- By John Paul Mueller
Understanding LINQ compilation
LINQ to Entities compiles the queries you create into something that the EntityClient can understand. You’ve seen one example of this compilation in the “Developing LINQ to Entities queries” section of the chapter in the form of bubble help. You were able to hover the mouse over the CustomerList object and see its type.
The following sections look at compilation in another way. These procedures take you through the process of using a query with the debugger. It’s interesting to see how the debugger handles the query based on the way you create it. In fact, using the debugger as shown in the following procedures will help you gain a much better understanding of the Entity Framework as a whole because you can trace through the tasks it performs in the background for you.
Following an IQueryable sequence
The example shown in the “Developing LINQ to Entities queries” section of the chapter uses the var keyword to create the CustomerList object. The var keyword is also used to create Customer and Purchase. When using the var keyword, you allow the compiler to automatically determine which type to use to satisfy a particular need. However, it’s nice to see this process in action.
Simply running the example leaves some questions unanswered. For example, you may wonder how and when Customer and Purchase are created. Working through the example with the debugger helps you answer these kinds of questions.
Open the ModelFirst example that you worked with in the “Developing LINQ to Entities queries” section of the chapter.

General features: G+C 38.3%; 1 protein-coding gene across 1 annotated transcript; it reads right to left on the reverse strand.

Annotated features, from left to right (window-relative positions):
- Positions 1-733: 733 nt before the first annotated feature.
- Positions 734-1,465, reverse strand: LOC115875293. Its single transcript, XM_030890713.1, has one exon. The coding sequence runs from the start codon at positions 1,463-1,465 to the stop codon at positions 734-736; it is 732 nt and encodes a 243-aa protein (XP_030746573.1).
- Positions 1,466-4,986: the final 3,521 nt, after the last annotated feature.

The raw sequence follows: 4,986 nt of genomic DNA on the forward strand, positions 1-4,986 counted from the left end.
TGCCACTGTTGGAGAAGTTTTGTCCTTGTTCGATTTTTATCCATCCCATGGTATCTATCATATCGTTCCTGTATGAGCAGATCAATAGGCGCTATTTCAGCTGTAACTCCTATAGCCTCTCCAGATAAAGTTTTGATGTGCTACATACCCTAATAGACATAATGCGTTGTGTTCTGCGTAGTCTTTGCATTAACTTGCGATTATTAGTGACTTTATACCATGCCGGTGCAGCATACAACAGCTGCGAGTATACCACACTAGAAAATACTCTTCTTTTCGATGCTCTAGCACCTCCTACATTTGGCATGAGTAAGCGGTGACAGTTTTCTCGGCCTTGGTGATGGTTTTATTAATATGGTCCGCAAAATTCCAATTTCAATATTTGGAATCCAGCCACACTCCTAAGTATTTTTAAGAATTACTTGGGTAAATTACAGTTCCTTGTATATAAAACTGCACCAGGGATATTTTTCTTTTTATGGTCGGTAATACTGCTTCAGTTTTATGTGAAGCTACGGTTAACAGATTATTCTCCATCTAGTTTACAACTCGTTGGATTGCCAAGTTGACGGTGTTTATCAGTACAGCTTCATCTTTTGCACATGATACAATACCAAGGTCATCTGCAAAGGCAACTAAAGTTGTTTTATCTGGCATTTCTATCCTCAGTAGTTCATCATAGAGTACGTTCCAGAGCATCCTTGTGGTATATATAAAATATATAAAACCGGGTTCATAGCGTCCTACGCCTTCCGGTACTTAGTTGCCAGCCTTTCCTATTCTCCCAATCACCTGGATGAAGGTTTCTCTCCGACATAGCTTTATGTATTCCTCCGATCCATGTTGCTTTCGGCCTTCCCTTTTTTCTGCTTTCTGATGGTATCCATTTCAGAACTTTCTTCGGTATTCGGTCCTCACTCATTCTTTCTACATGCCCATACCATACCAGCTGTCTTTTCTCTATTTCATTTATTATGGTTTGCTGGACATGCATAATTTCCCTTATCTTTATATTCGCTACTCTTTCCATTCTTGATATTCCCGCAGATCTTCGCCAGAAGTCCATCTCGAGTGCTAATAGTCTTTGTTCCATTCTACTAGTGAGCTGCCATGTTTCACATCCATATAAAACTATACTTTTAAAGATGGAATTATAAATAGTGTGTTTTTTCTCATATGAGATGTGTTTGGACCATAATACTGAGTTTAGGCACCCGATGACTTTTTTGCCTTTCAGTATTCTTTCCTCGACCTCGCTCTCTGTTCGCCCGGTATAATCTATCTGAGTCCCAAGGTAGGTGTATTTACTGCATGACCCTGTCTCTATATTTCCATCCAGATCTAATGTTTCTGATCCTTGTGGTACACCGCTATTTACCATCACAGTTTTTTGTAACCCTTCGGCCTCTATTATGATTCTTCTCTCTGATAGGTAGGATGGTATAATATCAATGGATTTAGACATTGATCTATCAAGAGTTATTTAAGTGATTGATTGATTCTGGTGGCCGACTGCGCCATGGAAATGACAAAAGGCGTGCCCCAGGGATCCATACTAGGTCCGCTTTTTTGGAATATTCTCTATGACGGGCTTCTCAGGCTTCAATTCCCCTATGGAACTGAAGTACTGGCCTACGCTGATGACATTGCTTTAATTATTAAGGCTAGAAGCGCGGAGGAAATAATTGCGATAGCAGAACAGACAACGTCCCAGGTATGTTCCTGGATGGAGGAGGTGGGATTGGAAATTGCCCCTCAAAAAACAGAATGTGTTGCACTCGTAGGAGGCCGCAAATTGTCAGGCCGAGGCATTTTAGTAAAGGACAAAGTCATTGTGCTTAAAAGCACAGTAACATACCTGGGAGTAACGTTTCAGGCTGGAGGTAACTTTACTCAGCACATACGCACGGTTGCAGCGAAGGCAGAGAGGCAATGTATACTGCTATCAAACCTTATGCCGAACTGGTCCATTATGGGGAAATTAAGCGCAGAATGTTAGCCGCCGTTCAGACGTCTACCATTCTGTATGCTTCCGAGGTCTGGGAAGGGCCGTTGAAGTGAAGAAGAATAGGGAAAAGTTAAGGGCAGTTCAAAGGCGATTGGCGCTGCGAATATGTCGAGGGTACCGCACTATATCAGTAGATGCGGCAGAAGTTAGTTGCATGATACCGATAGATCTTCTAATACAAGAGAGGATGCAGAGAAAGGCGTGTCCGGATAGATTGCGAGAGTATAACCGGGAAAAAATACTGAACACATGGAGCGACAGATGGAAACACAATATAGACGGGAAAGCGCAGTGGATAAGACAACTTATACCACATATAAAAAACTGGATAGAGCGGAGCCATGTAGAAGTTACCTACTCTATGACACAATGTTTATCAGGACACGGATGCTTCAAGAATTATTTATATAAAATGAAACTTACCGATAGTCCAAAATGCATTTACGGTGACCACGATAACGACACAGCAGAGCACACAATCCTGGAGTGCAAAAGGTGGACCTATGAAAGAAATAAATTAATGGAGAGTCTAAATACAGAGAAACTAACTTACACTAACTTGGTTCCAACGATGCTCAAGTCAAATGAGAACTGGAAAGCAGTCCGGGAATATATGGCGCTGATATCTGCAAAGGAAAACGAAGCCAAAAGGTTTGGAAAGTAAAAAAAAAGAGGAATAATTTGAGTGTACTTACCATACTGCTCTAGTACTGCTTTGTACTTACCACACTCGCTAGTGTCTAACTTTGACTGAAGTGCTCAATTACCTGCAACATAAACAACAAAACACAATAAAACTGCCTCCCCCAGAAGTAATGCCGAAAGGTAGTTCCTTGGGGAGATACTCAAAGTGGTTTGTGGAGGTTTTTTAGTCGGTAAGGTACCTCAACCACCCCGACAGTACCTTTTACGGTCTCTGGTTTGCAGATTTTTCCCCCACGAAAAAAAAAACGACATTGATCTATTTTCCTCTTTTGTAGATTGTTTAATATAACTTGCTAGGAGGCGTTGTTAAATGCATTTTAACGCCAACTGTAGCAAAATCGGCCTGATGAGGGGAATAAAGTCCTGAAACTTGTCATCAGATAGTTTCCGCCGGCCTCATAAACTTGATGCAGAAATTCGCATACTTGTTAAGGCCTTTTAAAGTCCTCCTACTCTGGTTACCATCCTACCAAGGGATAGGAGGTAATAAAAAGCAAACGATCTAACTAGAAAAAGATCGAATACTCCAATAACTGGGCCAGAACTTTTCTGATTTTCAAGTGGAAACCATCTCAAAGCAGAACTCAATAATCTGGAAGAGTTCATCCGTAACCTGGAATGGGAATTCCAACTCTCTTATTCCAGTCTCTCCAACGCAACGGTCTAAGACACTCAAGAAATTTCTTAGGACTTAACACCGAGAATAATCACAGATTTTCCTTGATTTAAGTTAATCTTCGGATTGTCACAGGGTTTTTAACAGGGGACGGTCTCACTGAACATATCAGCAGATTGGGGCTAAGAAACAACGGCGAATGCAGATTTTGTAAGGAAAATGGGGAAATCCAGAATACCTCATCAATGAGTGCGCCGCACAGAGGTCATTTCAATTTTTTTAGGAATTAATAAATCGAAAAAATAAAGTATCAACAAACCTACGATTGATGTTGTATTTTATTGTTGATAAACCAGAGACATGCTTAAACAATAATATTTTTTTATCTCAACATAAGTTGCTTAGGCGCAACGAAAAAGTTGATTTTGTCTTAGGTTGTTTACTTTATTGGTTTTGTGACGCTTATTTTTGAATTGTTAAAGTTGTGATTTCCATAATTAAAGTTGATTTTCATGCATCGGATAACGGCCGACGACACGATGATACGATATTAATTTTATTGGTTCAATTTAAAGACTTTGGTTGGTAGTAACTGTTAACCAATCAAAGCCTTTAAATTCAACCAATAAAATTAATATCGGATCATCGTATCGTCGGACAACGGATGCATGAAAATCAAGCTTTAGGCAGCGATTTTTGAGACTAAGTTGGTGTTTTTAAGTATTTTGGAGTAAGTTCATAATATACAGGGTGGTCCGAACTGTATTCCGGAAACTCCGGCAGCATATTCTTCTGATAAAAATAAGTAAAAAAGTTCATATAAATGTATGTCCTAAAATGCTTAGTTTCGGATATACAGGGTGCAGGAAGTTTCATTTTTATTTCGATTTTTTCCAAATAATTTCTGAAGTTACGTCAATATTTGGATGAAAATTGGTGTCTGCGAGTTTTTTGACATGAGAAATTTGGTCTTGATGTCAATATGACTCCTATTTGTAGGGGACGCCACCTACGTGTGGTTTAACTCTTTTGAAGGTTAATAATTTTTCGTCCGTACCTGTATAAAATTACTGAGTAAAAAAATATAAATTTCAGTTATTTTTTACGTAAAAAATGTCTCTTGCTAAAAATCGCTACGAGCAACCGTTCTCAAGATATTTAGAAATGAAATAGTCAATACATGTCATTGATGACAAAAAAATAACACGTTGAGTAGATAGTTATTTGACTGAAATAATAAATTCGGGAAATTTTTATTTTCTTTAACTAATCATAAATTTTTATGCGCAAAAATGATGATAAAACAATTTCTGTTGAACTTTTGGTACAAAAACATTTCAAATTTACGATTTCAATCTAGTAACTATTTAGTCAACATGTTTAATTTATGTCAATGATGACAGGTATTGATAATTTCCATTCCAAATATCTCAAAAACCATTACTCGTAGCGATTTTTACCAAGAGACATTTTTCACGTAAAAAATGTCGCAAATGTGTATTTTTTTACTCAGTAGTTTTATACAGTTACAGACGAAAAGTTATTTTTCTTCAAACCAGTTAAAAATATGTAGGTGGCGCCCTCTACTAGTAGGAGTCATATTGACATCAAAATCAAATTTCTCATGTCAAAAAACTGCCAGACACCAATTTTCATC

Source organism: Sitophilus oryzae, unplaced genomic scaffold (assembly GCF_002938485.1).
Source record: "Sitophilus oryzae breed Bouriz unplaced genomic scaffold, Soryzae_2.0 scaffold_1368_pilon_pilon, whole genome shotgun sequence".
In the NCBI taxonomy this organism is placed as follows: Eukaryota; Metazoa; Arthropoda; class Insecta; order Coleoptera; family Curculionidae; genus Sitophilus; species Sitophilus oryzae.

Place a breakpoint at the foreach line so that it looks like this:
Click Start or press F5. The application compiles and runs.
Click Query. The debugger stops the application at the foreach line. There are some interesting things to see at this point.
Choose Debug | Windows | Autos. You’ll see the Autos window shown here:
Notice that even though CustomerList uses var as its type, the actual type is IQueryable. The value of CustomerList is a form of the query you used.
When you open the Results View, you see that there are two members of type System.Data.Entity.DynamicProxies. When working with the Entity Framework, it actually creates a dynamically generated derived type that acts as a proxy for the entity. You can read about these proxies at http://msdn.microsoft.com/data/jj592886.aspx. For now, it’s important to realize that the TestModelFirst.Customers objects don’t actually exist.
Expanding the Results View has automatically created the customers for you, so click Stop.
Perform steps 3 and 4 again to restart the debugger.
Click Step Into or press F11 three times. Visual Studio opens a new file, Customers.cs, and places the instruction pointer on the constructor for the Customers class, as shown here:
Here, the application is actually creating a Customers object. This object includes Purchases, as shown.
Click Step Into or press F11 four times. The debugger takes you back to the original file and highlights the in part of the foreach loop, where it verifies that there is another item to process.